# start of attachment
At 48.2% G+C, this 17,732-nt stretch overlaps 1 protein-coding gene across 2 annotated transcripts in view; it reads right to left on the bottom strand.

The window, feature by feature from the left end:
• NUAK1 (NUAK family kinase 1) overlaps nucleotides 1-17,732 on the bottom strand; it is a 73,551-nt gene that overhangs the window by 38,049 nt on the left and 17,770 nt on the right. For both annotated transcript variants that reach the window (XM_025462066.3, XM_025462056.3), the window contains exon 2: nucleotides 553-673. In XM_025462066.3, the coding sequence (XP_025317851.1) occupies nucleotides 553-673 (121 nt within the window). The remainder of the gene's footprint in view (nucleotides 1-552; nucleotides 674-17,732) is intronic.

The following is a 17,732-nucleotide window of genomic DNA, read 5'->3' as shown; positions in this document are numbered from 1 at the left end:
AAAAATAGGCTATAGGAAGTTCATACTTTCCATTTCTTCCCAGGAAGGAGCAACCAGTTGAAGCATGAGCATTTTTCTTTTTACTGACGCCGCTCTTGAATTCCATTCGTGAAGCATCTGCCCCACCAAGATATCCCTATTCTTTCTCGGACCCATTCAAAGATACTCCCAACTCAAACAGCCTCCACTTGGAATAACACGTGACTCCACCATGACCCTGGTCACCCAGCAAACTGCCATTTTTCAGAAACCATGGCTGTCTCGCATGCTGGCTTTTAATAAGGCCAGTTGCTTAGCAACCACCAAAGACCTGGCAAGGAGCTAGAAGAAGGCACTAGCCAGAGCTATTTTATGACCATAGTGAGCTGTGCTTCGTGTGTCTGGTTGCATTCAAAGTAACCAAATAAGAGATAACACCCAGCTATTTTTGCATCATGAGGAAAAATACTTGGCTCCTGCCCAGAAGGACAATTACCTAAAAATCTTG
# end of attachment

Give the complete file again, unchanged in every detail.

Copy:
At 48.2% G+C, this 17,732-nt stretch overlaps 1 protein-coding gene across 2 annotated transcripts in view; it reads right to left on the bottom strand.

The window, feature by feature from the left end:
• NUAK1 (NUAK family kinase 1) overlaps nucleotides 1-17,732 on the bottom strand; it is a 73,551-nt gene that overhangs the window by 38,049 nt on the left and 17,770 nt on the right. For both annotated transcript variants that reach the window (XM_025462066.3, XM_025462056.3), the window contains exon 2: nucleotides 553-673. In XM_025462066.3, the coding sequence (XP_025317851.1) occupies nucleotides 553-673 (121 nt within the window). The remainder of the gene's footprint in view (nucleotides 1-552; nucleotides 674-17,732) is intronic.

The following is a 17,732-nucleotide window of genomic DNA, read 5'->3' as shown; positions in this document are numbered from 1 at the left end:
AAAAATAGGCTATAGGAAGTTCATACTTTCCATTTCTTCCCAGGAAGGAGCAACCAGTTGAAGCATGAGCATTTTTCTTTTTACTGACGCCGCTCTTGAATTCCATTCGTGAAGCATCTGCCCCACCAAGATATCCCTATTCTTTCTCGGACCCATTCAAAGATACTCCCAACTCAAACAGCCTCCACTTGGAATAACACGTGACTCCACCATGACCCTGGTCACCCAGCAAACTGCCATTTTTCAGAAACCATGGCTGTCTCGCATGCTGGCTTTTAATAAGGCCAGTTGCTTAGCAACCACCAAAGACCTGGCAAGGAGCTAGAAGAAGGCACTAGCCAGAGCTATTTTATGACCATAGTGAGCTGTGCTTCGTGTGTCTGGTTGCATTCAAAGTAACCAAATAAGAGATAACACCCAGCTATTTTTGCATCATGAGGAAAAATACTTGGCTCCTGCCCAGAAGGACAATTACCTAAAAATCTTG